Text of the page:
Ubisoft’s second recent major release comes in the form of an all-new Splinter Cell game, Splinter Cell: Blacklist.
After going rogue for a while, Sam Fisher finds himself back in the bosom of the American Government, leading a brand new black ops team known as the 4th Echelon. His first mission; prevent an international terrorist group known as ‘The Engineers’ from launching a series of attacks against the USA.
These attacks, referred to as ‘blacklists’, sees Fisher and his small team flying around the globe, undertaking increasingly daring missions to find the leader of The Engineers. Locations these missions takes place range from the Middle East, to London, North America, and even Guantanamo Bay, interjecting a nice flair of variety which helps the overall experience become too stagnant.
Hand in perfect hand with the ever changing locations is the intriguing, and equally engaging story. Blacklist tells a great spy yarn, with enough plot twists and turns, betrayals and action to whet the appetite of any Hollywood blockbuster moviegoer. This said, the narrative stumbles over itself more than a few times, with the characters feeling as if they’re lacking a certain amount of depth and predictable and cliched dialogue that’s simply not at all inspiring.
This shouldn’t colour your opinion of the overall game, or even the story, however. The events which unfold over the course of Splinter Cell: Blacklist’s campaign is indeed compelling. It just never reaches the height of narrative cohesiveness, nor the interesting character development, of say, The Last of Us.
The true showstopper, and the reason you should buy into the experience Blacklist offers you is the gameplay. Splinter Cell certainly didn’t invent the stealth genre, but it has helped define since this series’ inception back in 2002. And while recent entries in the franchise have traded in stealth for more action, it’s nice to see both these elements finally finding a mutual balance alongside one another in this latest outing.
As such, players are free to choose which type of approach they’d like to take to gameplay; action or stealth. The latter is of course more rewarding, as you’re given an array of gadgets to play around to make staying undetected from guards all the more easier.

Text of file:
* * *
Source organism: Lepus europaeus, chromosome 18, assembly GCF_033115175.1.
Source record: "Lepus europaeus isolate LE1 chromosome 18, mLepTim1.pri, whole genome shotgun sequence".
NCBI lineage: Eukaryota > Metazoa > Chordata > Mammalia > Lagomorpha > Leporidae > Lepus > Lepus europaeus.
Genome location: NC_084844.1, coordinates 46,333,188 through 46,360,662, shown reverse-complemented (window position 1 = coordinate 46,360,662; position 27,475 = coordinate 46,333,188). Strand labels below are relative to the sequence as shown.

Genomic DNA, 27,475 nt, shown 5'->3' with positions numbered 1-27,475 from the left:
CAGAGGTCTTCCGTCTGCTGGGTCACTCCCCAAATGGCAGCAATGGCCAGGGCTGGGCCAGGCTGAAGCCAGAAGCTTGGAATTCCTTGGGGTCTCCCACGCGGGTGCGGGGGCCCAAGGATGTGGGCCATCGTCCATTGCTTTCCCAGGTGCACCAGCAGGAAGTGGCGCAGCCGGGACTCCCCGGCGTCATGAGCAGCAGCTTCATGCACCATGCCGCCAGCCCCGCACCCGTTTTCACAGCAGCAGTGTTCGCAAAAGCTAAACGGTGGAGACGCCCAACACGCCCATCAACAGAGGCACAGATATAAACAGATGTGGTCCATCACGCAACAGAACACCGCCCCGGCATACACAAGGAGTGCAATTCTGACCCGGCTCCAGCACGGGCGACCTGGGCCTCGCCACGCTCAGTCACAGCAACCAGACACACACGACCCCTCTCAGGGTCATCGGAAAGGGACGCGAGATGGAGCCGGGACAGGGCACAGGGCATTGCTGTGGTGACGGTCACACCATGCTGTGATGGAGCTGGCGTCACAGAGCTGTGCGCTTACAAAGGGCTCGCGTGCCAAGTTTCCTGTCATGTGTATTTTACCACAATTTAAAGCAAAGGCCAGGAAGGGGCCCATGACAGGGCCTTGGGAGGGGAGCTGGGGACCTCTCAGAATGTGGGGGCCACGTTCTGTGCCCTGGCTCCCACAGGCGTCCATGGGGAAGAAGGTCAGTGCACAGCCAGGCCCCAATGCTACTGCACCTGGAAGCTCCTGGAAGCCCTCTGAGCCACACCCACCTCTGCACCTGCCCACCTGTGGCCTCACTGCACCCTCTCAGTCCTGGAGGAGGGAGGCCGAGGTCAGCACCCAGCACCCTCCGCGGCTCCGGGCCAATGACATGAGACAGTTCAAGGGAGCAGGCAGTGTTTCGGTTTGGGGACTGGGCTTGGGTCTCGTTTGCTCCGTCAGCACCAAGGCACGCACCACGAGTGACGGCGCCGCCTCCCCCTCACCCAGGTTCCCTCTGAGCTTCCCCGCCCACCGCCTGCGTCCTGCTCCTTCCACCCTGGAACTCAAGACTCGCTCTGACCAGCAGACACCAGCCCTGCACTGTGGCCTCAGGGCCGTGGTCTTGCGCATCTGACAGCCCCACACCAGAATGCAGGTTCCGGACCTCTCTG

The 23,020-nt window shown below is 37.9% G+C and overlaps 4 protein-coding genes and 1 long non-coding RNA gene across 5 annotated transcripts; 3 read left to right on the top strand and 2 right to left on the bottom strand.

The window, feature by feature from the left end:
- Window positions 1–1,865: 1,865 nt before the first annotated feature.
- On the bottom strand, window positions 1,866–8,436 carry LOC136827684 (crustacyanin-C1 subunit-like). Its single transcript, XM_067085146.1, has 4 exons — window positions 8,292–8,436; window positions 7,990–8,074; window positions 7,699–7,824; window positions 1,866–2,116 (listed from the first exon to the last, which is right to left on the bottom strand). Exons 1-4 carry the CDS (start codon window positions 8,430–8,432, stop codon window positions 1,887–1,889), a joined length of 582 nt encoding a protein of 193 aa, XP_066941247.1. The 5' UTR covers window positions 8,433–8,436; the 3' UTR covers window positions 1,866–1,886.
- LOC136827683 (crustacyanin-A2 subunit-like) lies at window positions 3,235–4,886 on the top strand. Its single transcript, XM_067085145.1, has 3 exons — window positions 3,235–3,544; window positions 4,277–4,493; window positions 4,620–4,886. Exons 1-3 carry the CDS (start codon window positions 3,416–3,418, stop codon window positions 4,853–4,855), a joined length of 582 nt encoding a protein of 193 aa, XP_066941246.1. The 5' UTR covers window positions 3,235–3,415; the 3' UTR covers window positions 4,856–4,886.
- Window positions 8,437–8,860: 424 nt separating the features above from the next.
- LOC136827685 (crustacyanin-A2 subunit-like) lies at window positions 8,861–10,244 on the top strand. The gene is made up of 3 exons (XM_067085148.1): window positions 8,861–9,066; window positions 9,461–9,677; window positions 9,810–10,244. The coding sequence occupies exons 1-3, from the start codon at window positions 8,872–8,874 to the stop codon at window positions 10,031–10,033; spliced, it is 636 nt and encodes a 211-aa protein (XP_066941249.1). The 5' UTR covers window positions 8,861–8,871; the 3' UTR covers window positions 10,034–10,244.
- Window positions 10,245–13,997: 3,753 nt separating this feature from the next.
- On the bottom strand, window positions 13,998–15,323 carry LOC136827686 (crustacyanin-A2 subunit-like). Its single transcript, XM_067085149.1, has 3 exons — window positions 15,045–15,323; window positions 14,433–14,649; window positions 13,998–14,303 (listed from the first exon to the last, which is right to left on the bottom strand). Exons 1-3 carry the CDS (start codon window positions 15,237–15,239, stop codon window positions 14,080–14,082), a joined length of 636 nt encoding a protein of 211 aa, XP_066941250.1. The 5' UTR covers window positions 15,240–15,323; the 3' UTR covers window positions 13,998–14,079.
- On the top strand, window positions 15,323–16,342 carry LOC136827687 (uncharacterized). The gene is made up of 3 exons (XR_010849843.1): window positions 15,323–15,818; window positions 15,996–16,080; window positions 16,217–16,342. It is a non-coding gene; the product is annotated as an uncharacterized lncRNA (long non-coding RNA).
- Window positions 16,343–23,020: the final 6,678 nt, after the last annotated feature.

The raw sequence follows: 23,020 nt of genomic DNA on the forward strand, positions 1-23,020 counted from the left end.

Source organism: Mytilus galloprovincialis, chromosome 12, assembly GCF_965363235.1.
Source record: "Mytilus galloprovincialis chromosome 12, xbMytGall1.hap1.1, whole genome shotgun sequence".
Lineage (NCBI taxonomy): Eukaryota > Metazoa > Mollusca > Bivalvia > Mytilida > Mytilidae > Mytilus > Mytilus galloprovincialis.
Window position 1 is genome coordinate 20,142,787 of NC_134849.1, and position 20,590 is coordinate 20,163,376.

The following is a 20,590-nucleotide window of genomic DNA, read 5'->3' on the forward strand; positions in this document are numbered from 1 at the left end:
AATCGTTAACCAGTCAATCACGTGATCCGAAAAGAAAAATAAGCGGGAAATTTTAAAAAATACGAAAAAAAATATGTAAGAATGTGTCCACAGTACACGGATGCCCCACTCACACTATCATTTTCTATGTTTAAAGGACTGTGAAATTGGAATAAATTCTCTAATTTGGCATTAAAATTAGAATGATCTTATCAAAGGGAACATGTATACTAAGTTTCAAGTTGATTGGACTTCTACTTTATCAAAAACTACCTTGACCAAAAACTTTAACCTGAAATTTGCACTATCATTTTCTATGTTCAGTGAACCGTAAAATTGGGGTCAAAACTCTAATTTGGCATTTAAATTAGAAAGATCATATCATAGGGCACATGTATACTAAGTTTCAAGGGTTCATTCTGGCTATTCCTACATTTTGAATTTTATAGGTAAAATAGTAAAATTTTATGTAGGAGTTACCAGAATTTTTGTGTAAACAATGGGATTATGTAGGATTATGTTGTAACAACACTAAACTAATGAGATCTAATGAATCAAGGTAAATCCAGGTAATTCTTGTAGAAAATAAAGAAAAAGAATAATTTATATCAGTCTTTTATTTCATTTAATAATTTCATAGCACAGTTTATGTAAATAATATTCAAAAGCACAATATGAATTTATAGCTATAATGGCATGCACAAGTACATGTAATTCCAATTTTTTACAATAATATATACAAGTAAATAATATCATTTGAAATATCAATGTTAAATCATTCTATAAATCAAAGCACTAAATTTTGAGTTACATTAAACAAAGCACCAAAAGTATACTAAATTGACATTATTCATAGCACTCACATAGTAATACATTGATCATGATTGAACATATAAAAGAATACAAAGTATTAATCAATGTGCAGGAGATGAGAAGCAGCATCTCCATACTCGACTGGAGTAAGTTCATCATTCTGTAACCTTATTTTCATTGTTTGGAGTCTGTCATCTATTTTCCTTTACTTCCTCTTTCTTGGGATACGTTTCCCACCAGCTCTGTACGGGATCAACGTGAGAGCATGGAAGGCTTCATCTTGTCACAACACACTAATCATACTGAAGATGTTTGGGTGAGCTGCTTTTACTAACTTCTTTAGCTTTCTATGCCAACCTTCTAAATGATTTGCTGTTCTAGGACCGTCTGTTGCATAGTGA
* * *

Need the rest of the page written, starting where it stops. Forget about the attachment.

Blacklist tells a great spy yarn, with enough plot twists and turns, betrayals and action to whet the appetite of any Hollywood blockbuster moviegoer
Some of these include; the snake camera (allows you to peek under doors), Tri-rotor (small drone which you use to scope new areas) and sticky cam (remote camera which can be stuck to walls) are all designed to give you an edge over NPCs, while more tactile gadgets like spark mines and sleeping gas grants you the ability to guards out silently.
On the more ‘aggressive’ side, you can opt for explosive mines, frag and incendiary grenades and general explosives. Obviously these are all designed for the player who’d rather go in guns a blazing, while the potential to employ theatrics by way of smoke grenades is still there. And really, this is the great thing about the variety of gadgets at your disposal in that’s there’s something to counteract any situation.
This said, I couldn’t shake the feeling the usefulness of some gadgets outweighed that of others, leaving Fisher’s bag of tricks somewhat unbalanced. Whether this was my personal playstyle, or not, you can skate through majority of the game by simply using the Tri-rotor (once unlocked) and sleeping gas if you so wish to evade most guards. Not a major issue, but one I feel is simply an organic one which comes from giving players ‘too many options’.
Speaking of options, you can customise up to three different equipment loadouts – Fisher’s suit, gadgets and guns. This plays into the ‘stealth or ‘action’ elements found all through the game, allowing you to fastrack your pre-mission preparations. Additionally, you can spend earned cash to purchase upgrades to not only your gear/gadgets/weapons, but your very own plane, the Paladin.
Advanced upgrade options can be unlocked by completing side missions given to Fisher by his crew. All side missions follow a set number of archetypes (extract intel and survive X number waves of enemies, hack three terminals without being noticed, and so on), and serve as nice distractions from the main story. And unlike the main story, you can choose to tackle these missions with a friend.